(Mis)fortune Favours the Brave: Aberlour a’Bunadh (Batch 46)

Music: Gentle Giant, “A Reunion”

Not sure if I’m alone here, but there is something exciting about taking chances with whisky. I had recently decided to revisit the a’Bunadh to see what had changed since batch 39, and, having read the praises lavished on batch 45, I thought it would be worth a go. I found nothing but batch 46, with Ontario having recently run out of batch 45. Fine, I thought. a’Bunadh is a’Bunadh, roughly speaking. If 45 is great, 46 can’t be far off! Much to my chagrin, when I read the (lack of) reviews on 46, it seemed as if the 4 reviews were mixed: 2 really positive reviews, two negative ones. Herein lies the excitement: I can, to the best of my abilities, be an informative reviewer on this dram, earning 20% of the opinion space on this dram. I may be one of the first to find a gem, or I could have wasted good money on something not so good. Excitement doesn’t come without some element of risk, and in that way, fear. What can be said comparatively of batch 46? As luck would have it, I have saved a sample bottle of batch 39 (early 2012), so cross-batch comparisons can be done. First off, the colour is a much deeper red. On a note of water, this one holds up pretty well and is not too fragile. In fact, it doesn’t need much water to be enjoyable (maybe half a teaspoon?), but you can win yourself two separate experiences with the amount of water. A little, and it’s dark, rich, powerful and more on the sherry side of things. If you add 2 to 3 teaspoons of water, (not quite doubling the volume of water, as Ralfy does in his review of batch 42) then you get the soft, light, bourbon vanilla side of this dram. While the former is more complex, both are reasonably enjoyable in their own right.

One last note: while it’s only about half a percent, this batch is starting to reach for the stars in ABV. 60.4%, wow!

Nose: Can you nose this one straight out of the bottle? Yes, provided that the bottle has been open for a week, and you’ve had a couple drams so as to let the bottle oxidize a bit. Can’t say that for many sherry monsters. Vanilla and freshly baked rum-soaked Christmas pudding (that is, not fruitcake). Marmalade on toast. Evergreen. Maraschino Cherries. Some full-bodied, spicy red wine on the tail. Softer than the 39. In some ways, I want to say very “Springbank-y”. Wood-fired oak on this one is a constant backdrop, and instead of being (at least to me) an over-oaked mess, it just makes me envision drinking this in a distillery warehouse, surrounded by casks. That is, of course, the ideal place to enjoy this, no? Of course, some light sulphur overall, but in a good, smoky way. Think matchstick fire rather than bad eggs.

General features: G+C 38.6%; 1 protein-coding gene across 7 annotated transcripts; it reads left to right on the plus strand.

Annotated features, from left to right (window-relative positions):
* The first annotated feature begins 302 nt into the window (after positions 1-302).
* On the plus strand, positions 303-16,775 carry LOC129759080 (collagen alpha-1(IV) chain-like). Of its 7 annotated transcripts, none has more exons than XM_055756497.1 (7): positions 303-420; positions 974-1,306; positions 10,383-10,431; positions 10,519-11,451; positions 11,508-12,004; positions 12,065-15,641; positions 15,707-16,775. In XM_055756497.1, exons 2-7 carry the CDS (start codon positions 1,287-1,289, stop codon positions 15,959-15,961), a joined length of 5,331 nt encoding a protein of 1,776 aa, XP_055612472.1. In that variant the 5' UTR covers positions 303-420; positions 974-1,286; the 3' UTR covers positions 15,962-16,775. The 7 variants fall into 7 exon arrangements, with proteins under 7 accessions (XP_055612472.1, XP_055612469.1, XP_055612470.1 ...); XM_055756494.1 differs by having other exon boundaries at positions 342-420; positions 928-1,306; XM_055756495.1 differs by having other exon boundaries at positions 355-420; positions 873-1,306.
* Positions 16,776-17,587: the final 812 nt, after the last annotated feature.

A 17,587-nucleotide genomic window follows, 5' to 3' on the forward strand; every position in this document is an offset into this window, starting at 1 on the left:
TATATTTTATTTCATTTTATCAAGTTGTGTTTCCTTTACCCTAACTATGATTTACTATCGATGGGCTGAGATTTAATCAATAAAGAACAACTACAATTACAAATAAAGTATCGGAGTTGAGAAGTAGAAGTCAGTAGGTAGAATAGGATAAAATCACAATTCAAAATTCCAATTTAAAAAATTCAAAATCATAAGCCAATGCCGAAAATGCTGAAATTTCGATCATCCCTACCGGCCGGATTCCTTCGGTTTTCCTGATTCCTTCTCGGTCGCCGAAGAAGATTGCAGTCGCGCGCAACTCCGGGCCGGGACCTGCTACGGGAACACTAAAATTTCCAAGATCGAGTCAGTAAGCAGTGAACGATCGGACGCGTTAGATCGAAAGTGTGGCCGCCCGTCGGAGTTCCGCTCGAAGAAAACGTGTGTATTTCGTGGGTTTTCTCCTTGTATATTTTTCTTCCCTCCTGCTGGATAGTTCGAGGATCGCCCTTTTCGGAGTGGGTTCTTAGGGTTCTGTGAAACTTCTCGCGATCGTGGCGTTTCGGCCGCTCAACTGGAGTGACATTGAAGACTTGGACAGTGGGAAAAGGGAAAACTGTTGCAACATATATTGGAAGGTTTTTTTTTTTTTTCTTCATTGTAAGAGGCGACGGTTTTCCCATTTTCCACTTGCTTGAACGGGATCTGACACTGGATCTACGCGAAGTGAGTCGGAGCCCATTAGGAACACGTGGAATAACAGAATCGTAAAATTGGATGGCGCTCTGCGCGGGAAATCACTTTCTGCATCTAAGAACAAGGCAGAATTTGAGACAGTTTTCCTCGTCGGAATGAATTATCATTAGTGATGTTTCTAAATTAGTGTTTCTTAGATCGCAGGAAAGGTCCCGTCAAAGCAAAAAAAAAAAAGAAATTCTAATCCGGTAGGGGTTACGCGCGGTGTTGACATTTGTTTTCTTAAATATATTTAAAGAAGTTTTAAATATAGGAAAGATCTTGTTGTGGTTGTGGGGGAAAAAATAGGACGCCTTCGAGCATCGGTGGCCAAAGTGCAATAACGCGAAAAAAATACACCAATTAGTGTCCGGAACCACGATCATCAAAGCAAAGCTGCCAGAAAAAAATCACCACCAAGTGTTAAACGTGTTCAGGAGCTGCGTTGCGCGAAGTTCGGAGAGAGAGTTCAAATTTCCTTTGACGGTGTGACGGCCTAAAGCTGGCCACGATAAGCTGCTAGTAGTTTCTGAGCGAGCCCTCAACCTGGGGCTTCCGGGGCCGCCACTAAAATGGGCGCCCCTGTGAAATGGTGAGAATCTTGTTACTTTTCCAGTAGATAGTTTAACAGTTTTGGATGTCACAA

Palate: Much less “winey” than batch 39, but the palate is a bit sour. A touch of sulphur. Rum-raisin (Jean-Luc Picard’s favourite ice cream flavour) and sherry. Adding some water, chocolate, brown sugar, molasses, and a touch of sherry. This is the un-sherry-iest sherry bomb I’ve had to date. Creamy vanilla and coffee, like a vanilla latte, almost.  Some of those maraschino cherries I found in the Glenfarclas ‘105’. Sour again on the end. A shame, really.

Finish: As long as the day. This is where the sherry comes out. Sweet, and mouth-watering. Not a drying whisky in the least. This is, in part, what makes it a great winter dram. When the air in your house is dried out by the cold and your heater, the last thing you need is a drying whisky. Honey and marmalade on fresh bread.

Grade: B

Not as bad as I’d feared, but not as good as the earlier batches. In all aspects, the batch 39 is brighter, more tangy, and much more sherried than the 46, despite coming across much less redder in colour. That said, it’s not as bad to my palate as the reviews it has been getting: Misty at connosr had bad luck with batch 46, but they call it “Full Gold”, whereas this looks distinctly burgundy to me, so maybe their sherry butt was different? (Hehe, butt! [SFW]). Willie JJ at whiskybase calls it “sulphured”, but I don’t get the tire-fire and rubber notes. Perhaps this is a tempermental whisky, like the Springbank 12 Claret Wood, in that you need to find it’s best lighting. For me, this one handles water better than most cask-strengths, and is all the better for it. A full teaspoon will wash the bad sulphur notes away and soften everything nicely. It’s not bad, but nothing I’d rush out for when you could wait for the next batch to come along.

“Fate design playing natures mime, and today by chance we meet again after all this time; meeting in this way, no one could have known.”

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